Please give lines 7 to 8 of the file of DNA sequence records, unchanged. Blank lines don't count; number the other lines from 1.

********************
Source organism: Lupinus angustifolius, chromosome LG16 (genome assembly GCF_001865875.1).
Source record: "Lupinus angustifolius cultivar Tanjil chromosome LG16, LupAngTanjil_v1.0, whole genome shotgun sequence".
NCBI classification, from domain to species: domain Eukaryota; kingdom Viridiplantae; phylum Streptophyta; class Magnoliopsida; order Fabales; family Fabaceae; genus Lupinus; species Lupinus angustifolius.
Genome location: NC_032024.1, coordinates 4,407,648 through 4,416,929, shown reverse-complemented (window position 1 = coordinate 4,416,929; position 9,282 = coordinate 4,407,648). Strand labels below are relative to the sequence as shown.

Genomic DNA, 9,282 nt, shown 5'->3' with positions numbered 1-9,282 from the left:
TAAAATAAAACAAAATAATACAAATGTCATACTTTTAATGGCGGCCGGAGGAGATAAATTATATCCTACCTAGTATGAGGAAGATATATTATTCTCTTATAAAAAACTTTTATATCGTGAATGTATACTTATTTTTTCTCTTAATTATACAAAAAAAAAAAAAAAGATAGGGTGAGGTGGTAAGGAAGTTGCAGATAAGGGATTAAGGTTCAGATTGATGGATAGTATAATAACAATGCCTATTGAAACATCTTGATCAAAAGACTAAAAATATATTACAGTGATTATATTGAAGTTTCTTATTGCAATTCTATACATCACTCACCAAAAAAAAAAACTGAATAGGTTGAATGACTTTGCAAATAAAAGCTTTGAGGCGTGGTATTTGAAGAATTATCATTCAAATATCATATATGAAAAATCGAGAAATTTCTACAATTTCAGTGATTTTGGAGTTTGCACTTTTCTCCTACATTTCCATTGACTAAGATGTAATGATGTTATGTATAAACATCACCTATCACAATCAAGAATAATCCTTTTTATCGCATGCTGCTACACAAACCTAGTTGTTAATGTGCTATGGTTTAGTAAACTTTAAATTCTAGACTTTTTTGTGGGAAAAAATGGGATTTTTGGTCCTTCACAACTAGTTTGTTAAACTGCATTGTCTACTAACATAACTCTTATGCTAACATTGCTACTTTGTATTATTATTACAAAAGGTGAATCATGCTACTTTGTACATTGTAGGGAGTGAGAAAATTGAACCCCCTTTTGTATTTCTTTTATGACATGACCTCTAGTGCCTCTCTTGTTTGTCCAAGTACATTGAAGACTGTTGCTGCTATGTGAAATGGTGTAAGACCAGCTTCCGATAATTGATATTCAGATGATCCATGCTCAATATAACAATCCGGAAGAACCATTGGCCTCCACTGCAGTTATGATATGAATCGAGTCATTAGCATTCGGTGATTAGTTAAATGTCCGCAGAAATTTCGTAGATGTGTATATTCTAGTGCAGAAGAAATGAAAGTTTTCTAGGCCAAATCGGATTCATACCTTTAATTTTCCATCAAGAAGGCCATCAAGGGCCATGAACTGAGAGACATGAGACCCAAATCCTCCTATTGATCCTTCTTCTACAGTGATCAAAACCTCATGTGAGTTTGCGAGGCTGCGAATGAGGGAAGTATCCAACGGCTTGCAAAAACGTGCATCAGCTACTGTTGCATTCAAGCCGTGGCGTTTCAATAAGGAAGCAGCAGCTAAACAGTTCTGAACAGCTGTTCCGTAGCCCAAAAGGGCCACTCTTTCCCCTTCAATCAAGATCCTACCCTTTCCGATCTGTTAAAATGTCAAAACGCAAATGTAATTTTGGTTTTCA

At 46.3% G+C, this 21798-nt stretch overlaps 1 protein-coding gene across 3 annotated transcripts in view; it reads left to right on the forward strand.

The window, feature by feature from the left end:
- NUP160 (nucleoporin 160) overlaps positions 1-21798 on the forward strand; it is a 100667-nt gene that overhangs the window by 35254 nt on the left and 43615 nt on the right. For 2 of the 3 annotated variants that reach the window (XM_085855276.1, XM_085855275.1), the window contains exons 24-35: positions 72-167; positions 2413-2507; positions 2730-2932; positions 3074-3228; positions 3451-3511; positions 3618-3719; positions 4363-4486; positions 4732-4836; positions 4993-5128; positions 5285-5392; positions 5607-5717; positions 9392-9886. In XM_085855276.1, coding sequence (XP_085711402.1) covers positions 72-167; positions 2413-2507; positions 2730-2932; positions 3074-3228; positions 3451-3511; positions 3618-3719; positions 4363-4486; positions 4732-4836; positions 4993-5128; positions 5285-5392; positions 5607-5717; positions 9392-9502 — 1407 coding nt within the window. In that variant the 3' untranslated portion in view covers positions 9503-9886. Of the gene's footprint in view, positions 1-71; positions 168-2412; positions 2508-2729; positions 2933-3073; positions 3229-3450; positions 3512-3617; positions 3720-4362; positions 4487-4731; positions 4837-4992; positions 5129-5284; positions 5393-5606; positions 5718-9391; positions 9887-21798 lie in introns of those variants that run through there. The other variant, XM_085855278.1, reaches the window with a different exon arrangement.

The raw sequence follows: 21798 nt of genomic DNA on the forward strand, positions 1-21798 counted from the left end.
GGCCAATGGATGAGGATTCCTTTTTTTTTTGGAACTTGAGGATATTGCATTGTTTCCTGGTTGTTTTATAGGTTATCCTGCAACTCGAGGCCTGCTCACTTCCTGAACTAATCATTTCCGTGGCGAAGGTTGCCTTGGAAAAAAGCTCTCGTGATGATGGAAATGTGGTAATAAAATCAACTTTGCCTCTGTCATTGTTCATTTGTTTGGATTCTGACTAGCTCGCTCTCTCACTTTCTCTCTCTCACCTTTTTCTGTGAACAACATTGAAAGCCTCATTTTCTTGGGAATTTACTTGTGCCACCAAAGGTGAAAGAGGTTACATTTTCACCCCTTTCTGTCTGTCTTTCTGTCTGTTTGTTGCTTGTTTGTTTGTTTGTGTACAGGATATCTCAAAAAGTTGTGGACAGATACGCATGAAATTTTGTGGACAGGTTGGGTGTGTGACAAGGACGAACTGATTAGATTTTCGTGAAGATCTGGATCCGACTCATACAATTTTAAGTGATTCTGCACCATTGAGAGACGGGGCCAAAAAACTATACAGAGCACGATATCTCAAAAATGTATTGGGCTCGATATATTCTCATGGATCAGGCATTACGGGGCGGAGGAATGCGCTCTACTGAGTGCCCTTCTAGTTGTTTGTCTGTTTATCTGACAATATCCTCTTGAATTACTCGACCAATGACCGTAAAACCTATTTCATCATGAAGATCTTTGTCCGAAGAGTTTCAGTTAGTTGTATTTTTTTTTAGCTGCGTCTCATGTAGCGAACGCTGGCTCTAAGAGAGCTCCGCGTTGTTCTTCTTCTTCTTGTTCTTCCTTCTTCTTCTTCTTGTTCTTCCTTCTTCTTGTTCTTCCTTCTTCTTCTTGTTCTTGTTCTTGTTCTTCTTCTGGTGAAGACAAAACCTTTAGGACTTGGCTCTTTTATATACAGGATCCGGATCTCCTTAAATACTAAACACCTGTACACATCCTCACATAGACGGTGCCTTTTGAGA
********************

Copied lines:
At 46.3% G+C, this 21798-nt stretch overlaps 1 protein-coding gene across 3 annotated transcripts in view; it reads left to right on the forward strand.

The window, feature by feature from the left end: